I wish I could turn back time. I'm at least 13 years too late with getting my kids to think about sardines, let alone eat them. But I will try, try again. Wish me luck.

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over 2 years ago Kitchen Butterfly

Oh, I'll have to open some tins and encourage my kids to have some! I have had luck with making my own 'tinned' sardines - by poaching fresh sardine fillets. Took minutes and I ended up with something absolutely delightful. See http://food52.com/recipes....

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over 2 years ago Apple to Zucchini

This is a great post and I absolutely agree, if you feed your child fishy, oily fish, she will continue to appreciate the flavors throughout her life. I am a prime example, having grown up in Ukraine and eaten herring as a child. I have fed my daughter brined sardines since she was 1.5 and she loves them. She also loves salmon roe and nearly any other fish I can offer her.

My only concern is that you didn't mention the high BPA content in can liners. I don't know if that's the case with imported sardines- I know European standards restrict the use of BPA, but I do think that parents should avoid feeding their children (or themselves) anything from cans containing BPA (which is nearly every can manufactured in the U.S., except for Eden Organic).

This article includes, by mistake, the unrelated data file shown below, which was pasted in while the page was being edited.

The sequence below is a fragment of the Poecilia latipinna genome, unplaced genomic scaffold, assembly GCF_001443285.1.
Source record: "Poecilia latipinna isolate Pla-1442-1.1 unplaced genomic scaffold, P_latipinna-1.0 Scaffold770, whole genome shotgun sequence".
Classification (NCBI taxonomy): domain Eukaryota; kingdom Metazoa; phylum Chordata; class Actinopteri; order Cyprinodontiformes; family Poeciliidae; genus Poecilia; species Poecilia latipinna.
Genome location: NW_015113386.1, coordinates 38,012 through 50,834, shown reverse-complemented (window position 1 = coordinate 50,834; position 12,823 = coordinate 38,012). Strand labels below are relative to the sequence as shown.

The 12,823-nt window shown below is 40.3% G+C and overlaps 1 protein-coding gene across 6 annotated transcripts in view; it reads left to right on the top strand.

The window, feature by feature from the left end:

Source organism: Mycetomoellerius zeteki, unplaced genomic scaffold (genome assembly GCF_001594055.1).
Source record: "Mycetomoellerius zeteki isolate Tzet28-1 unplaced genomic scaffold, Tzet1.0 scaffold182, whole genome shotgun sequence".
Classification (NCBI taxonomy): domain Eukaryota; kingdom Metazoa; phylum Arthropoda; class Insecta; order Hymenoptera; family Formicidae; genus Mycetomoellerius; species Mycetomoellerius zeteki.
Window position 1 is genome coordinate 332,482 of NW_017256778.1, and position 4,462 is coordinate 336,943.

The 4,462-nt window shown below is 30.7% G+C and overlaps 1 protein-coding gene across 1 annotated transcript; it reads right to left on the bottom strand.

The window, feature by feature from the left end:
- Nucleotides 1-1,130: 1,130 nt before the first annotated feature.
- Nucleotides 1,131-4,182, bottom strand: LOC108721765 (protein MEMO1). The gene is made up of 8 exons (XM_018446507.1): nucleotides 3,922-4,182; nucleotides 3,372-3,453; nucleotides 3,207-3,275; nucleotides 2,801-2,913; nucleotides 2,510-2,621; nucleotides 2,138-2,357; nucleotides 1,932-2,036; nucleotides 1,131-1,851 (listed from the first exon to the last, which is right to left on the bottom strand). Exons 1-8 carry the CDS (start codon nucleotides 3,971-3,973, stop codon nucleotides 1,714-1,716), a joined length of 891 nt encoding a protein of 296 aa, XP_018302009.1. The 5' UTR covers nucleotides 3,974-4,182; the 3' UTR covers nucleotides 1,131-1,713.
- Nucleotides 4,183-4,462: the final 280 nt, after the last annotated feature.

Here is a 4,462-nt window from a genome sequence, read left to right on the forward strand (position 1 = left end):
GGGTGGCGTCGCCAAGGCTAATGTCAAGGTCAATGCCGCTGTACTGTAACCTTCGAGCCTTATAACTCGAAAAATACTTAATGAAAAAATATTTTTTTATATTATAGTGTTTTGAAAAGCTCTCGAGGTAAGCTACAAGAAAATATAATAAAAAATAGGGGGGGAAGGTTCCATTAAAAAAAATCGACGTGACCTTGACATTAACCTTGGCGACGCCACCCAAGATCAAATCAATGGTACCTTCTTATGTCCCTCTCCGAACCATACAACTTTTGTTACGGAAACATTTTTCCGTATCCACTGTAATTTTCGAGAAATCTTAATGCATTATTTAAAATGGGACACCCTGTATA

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over 2 years ago Nicholas Day

Parenthood is really an endless series of things you haven't thought enough about, isn't it? We eat hardly anything in cans besides sardines, so I admit I haven't worried much about the BPA in canned sardines. That said, Wild Planet and Vital Choice say they use BPA-free packaging.

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over 2 years ago Kitchen Butterfly

Validation...parental validation - thank you. And yep, there's so much we haven't thought about but it won't stop us from trying to do our best!

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over 2 years ago catewms

Say there's a person who has never eaten (or therefore purchased) a sardine. Is there a recommended brand, or any specific type that (s)he should look for?

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over 2 years ago Nicholas Day

The Ortiz sardines -- as shown! -- are undeniably lovely, if pricier. I've had good luck with the Matiz cans, too. Honestly, though, a three-year-old will very happily eat an entire can of the Trader Joe's brand. Also: some brands have the spines still there, some strip it out. If the spine's still there, removing it is a snap, though.

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over 2 years ago sheredel

if first time on eating, try the skinless and boneless in olive oil. any variety at the good old supermarket!

Sausage2

over 2 years ago fiveandspice

Emily is a trusted source on Scandinavian Cuisine.

Oh my gosh. I need that book. When I had to take a PR class once, I tried to convince my group that we should do a promotional project on sardines, selling them as the tuna of tomorrow, or some terribly catchy thing like that. They were not interested. Surely if I'd had Arlene, things would have turned out differently.

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over 2 years ago Nicholas Day

This is my new favorite comment ever.

Sausage2

over 2 years ago fiveandspice

Emily is a trusted source on Scandinavian Cuisine.

Ha! Well, I'm honored!